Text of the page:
I am of an age when I came to know Vincent Price as the creepy voice who narrated Michael Jackson’s “Thriller.” I knew who he was before that – I knew he was a guy who starred in a bunch of old horror movies – but I had never seen any of those movies. As an adult, I’ve watched tons of those old horror movies. He, along with Peter Cushing and Christopher Lee, were staples in the Hammer Studios horror stable and I love them all.
Of course, Vincent Price wasn’t just a hammy horror actor, he made lots of other films. But it always surprises me when he does. He plays it completely straight in Laura, one of the great film noirs. He’s good in it, too, but it is hard not to watch the film and not expect him to start killing people.
Anyway, you can read my review here.
Laura the Otto Preminger film from 1944 is one of the all-time classic film noirs. It was a huge success upon its release and remains one of the genre’s most beloved films. Preminger followed it up with another noir, Fallen Angel, which also stars Dana Andrews. Here, he’s no longer a detective trying to solve a murder, but a drifter, a conman who gets into trouble he may not be able to get himself out of.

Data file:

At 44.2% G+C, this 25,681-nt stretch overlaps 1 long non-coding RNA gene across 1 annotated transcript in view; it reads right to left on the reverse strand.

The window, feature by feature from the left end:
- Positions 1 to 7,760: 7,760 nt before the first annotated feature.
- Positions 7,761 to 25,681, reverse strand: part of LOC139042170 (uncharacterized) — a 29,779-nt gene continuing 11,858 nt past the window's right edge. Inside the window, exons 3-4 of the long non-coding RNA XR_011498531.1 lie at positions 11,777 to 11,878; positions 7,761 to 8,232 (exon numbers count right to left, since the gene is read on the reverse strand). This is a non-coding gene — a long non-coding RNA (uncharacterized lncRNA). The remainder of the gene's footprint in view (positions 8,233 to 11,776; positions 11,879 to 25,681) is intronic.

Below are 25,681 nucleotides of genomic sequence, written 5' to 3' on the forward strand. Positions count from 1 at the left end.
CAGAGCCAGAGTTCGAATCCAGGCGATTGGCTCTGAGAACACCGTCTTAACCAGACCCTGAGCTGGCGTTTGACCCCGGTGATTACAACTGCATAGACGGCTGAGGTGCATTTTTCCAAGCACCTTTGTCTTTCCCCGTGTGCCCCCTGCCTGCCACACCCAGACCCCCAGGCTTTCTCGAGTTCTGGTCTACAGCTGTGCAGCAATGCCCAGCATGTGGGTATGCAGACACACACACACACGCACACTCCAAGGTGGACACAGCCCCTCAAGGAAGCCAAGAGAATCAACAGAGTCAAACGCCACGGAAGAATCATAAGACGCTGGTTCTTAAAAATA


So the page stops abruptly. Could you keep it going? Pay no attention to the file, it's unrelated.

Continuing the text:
His name is Eric Stanton and he drifts into a small town called Walton because he doesn’t have the bus fare to make it to San Francisco and the driver kicks him off at the first stop once he learns Stanton doesn’t have a ticket. There he meets Stella (Linda Darnell) a beautiful, sultry waitress and like any good film noir sap, he falls immediately in love. But like any good dame in a film noir she won’t have him until he’s got some money. He figures he can get it from June (Alice Faye) a pretty, but reserved woman who hasn’t had much luck in love, but does have a lot of money.
Stanton figures she’s an easy mark. He can get lovey-dovey with her, score some cash out of her fat wallet then drop her and head back over to Stella. Naturally, things don’t go as planned and he finds himself on the run from the cops as a murder suspect.
The plot is just as complicated as Laura, but it isn’t nearly as compelling. Linda Darnell is the standout. She is radiant and mysterious. Unfortunately, she doesn’t get a ton of screen time and her character isn’t given much. Dana Andrews is fine. I love morally murky characters, especially men who think they have it all under control but are really quite clueless. Likewise, Alice Faye is perfectly acceptable but she’s missing that certain something to make this film truly great.
Well worth your time, but if you haven’t seen Laura grab that one instead.